Resolution to 90 Mile Beach blocks saga creeps closer

David Braithwaite

ANOTHER step will be taken to resolve the seven-decade-
old saga concerning undevelopable land along the 90 Mile Beach.
Wellington Shire Council will write to Environment Minister Lily D’Ambrosio, and other relevant state government ministers, relating the resolution of inappropriate coastal subdivisions.
The issue goes back to the 1950s, when developer Willmore and Randell lured people, mostly European migrants, to buy land promoted as a “slice of paradise on Victoria’s Gold Coast”.
The land was subdivided into 11,800 small lots before the introduction of planning control.
Much of the area is now inappropriate for development, because of its flood prone nature and lack of services.
A permanent ban on development in these areas has been included in the Wellington Planning Scheme, following an independent panel process into the planning scheme amendment, established by the state government.
The panel reported “the history of the 90 Mile Beach subdivisions between Glomar Beach and Golden Beach represents one of the perhaps longest running and most difficult episodes in land use planning in Victoria”.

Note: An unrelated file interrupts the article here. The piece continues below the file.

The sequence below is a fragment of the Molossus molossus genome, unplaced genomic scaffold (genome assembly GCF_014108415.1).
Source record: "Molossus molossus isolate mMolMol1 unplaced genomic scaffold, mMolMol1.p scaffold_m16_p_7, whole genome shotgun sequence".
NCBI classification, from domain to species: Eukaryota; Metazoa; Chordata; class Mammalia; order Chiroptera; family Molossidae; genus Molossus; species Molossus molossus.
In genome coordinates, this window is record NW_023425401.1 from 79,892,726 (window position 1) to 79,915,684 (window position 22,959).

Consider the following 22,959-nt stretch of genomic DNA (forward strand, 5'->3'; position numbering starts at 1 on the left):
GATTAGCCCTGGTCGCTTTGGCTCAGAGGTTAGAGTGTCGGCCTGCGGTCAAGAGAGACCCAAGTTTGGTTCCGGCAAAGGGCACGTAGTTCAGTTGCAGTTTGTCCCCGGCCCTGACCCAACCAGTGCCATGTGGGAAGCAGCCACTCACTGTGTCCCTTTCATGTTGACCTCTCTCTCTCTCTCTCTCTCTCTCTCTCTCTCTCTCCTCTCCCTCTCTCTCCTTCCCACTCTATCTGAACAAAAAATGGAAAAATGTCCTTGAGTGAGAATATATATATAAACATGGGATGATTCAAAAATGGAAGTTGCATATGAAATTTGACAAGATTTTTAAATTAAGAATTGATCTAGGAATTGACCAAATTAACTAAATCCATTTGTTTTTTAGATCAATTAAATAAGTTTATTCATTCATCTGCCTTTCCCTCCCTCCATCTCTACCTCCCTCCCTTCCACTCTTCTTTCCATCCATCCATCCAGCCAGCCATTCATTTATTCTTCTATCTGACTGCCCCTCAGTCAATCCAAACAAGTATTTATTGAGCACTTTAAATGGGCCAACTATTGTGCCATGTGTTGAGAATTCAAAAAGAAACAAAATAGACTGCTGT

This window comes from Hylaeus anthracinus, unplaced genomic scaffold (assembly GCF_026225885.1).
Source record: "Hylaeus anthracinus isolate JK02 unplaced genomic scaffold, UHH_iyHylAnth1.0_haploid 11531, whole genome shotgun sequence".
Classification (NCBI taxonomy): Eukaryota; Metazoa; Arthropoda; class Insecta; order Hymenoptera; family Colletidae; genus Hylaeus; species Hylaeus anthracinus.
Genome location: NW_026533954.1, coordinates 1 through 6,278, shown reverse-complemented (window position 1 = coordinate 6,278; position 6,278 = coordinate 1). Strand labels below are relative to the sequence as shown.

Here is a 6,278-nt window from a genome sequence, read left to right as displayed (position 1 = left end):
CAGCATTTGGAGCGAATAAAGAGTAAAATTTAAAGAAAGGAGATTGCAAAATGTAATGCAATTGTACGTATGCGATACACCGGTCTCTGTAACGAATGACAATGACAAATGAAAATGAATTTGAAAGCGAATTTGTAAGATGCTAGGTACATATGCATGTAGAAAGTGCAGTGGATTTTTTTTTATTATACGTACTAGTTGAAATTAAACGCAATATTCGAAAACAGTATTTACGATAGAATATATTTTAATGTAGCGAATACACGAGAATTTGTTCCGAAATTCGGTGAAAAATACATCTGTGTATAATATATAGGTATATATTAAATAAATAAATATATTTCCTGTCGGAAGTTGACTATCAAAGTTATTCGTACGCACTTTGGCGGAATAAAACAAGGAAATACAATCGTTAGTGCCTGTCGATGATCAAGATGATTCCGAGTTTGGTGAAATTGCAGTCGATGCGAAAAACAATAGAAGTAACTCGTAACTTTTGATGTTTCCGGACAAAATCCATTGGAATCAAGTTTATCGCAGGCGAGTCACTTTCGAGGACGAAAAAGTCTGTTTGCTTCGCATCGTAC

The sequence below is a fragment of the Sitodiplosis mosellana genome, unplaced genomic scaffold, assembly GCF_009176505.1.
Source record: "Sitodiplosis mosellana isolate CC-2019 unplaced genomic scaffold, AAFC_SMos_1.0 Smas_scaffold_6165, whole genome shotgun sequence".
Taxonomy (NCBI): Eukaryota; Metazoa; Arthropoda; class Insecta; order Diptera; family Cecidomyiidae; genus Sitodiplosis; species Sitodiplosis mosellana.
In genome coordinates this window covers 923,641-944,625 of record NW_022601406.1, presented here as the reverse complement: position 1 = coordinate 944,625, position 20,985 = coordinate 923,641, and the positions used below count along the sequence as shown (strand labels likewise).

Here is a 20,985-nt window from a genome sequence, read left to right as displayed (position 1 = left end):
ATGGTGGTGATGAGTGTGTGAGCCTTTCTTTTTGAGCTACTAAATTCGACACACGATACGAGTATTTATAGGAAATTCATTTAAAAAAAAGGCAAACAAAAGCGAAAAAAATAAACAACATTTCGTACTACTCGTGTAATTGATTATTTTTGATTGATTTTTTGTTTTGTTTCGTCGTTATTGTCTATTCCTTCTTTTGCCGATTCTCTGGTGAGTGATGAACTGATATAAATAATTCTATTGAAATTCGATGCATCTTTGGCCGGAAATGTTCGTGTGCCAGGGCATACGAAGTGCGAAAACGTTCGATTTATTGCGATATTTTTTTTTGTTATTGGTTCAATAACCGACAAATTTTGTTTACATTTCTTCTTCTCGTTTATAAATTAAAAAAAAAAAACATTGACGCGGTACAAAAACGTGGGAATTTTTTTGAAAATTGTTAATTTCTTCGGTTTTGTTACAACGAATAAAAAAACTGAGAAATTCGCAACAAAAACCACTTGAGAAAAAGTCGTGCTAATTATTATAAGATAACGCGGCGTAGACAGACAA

“The saga is filled with stories of personal financial hardship, impossible planning decisions, unscrupulous developers and at the heart of it all, the natural values of an iconic part of the Victorian coastline,” the panel reported.
A 2019 Victorian Ombudsman’s report in council’s handling of subdivision issues made it clear all undevelopable land should be returned to public ownership through compulsory acquisition.
Council and the state Department of Environment, Land, Water and Planning supported the findings and committed to implementing the recommendation.
DELWP will advance a compulsory land acquisition process for remaining privately-owned land (about 1800 lots) from July 1, building on work done by council in recent years to transfer undevelopable land to its council ownership through voluntary processes.
The Voluntary Assistance Scheme and Voluntary Transfer Scheme will end this year, with undevelopable land in council ownership transferred to DELWP.
Council will write to Minister D’Ambrosio to confirm the transition of land to the state government.
“Council welcomes the transfer of undevelopable land into state ownership for appropriate future public land management,” council wrote.
Council will continue working with DELWP to progress the compulsory acquisition of remaining undevelopable land.
Councillor Carolyn Crossley said the coastal subdivision issue has been a “very long and painful process for the community as a whole”.
“It all started from the greed of a developer in the ‘50s that really hoodwinked many people that didn’t even see the site to invest in a dream of the future. Sadly that dream became a nightmare.
“This letter and this process is another stage in finalising this sad saga.
“I know there’s broken hearts over this process, it’s been a very long, long process, and we’re hoping that this is moving to the final stage.”